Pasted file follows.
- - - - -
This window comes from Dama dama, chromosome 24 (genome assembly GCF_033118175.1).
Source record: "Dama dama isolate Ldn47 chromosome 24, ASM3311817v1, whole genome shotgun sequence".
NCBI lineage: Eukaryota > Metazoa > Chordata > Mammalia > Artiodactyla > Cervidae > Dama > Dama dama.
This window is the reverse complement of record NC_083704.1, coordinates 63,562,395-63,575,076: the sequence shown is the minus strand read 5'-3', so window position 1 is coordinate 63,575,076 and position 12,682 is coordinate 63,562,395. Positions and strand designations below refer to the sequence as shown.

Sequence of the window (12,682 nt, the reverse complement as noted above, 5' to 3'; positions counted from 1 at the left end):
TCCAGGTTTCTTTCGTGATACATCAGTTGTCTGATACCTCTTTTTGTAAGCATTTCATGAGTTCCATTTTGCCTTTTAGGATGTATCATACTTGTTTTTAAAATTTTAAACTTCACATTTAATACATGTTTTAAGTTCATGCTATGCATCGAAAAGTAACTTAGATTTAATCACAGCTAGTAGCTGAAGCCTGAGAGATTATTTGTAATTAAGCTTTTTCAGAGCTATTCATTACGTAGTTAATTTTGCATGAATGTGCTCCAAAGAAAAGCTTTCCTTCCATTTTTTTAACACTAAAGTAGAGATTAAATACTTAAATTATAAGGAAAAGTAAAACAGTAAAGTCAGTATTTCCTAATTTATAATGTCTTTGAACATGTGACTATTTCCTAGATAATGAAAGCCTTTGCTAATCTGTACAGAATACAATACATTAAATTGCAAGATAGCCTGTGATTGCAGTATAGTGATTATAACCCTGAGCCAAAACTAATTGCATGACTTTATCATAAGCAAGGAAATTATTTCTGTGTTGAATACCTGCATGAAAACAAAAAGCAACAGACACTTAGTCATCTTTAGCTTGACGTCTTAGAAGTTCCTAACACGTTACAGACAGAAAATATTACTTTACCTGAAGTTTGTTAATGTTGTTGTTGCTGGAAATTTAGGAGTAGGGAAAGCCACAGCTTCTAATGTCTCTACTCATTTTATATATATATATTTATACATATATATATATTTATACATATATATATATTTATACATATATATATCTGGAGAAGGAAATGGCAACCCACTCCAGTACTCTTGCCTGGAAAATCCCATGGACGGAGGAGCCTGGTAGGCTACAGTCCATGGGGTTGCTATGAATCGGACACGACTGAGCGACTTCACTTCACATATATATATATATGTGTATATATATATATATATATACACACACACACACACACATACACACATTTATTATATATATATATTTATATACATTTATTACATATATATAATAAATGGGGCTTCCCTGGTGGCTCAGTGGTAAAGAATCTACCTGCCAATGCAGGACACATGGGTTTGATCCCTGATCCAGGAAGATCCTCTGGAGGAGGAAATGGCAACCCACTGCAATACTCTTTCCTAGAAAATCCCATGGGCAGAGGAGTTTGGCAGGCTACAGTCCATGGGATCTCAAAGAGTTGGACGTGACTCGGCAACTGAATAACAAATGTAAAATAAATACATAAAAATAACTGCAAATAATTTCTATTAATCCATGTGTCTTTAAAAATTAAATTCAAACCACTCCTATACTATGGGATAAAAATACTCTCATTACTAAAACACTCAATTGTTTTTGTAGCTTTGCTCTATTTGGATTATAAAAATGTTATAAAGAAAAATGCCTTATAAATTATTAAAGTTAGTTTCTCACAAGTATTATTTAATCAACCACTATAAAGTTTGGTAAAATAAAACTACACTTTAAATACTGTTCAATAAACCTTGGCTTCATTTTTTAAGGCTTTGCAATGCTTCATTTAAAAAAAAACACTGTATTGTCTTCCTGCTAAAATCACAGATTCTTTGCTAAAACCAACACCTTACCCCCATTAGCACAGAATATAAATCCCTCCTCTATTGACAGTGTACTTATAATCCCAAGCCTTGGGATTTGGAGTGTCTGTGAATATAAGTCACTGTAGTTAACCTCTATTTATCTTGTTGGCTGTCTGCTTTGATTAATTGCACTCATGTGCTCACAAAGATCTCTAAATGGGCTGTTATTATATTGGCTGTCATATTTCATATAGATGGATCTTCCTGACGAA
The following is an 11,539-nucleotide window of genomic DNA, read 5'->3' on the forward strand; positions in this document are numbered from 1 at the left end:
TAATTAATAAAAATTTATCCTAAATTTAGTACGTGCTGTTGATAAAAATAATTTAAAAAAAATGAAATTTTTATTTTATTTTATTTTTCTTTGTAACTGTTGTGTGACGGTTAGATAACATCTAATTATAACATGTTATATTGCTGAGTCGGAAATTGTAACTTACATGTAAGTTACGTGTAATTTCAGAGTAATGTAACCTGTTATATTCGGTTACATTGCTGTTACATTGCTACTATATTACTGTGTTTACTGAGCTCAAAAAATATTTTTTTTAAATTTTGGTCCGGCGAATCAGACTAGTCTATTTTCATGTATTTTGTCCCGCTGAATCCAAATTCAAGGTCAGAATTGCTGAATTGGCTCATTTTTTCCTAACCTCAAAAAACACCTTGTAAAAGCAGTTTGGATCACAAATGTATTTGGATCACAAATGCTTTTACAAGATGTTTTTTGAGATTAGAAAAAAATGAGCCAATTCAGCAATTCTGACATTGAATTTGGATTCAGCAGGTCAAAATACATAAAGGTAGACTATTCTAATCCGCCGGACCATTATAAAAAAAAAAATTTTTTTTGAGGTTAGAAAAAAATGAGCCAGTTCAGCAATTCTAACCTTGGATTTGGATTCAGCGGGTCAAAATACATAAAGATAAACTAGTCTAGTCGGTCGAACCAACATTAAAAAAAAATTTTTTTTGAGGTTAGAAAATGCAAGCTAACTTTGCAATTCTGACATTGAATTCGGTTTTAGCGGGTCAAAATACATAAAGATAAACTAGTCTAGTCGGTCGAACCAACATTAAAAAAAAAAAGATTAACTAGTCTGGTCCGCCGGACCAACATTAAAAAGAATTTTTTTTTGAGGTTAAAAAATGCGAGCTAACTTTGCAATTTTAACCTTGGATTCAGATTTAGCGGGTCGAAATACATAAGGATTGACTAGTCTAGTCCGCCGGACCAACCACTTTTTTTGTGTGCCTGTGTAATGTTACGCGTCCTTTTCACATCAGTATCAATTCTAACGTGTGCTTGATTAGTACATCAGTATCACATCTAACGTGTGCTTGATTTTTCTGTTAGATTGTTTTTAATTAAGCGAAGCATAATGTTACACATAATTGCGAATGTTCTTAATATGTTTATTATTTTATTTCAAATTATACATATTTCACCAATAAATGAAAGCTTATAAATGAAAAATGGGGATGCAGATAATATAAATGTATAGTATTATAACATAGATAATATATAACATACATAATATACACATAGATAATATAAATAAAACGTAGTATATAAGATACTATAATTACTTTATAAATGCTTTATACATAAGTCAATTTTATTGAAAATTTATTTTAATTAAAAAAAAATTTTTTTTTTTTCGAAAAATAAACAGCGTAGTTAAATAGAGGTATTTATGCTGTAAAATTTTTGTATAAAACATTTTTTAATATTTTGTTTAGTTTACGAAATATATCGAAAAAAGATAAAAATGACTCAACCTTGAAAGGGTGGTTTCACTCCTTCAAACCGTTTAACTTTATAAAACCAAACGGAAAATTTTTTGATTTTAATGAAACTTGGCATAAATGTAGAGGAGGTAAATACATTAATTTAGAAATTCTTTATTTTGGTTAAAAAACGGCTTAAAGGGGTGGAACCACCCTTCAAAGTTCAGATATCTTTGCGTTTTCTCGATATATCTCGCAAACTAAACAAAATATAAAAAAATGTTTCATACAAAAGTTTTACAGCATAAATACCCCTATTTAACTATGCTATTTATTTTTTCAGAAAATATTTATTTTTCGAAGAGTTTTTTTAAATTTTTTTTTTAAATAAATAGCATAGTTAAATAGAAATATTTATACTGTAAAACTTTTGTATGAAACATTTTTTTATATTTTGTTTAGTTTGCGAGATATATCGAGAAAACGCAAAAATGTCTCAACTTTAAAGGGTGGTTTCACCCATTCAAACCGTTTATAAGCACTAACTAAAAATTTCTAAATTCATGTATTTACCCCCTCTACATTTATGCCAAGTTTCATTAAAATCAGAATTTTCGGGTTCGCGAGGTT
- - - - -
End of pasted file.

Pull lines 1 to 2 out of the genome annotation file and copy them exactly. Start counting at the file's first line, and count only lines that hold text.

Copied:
This window comes from Dama dama, chromosome 24 (genome assembly GCF_033118175.1).
Source record: "Dama dama isolate Ldn47 chromosome 24, ASM3311817v1, whole genome shotgun sequence".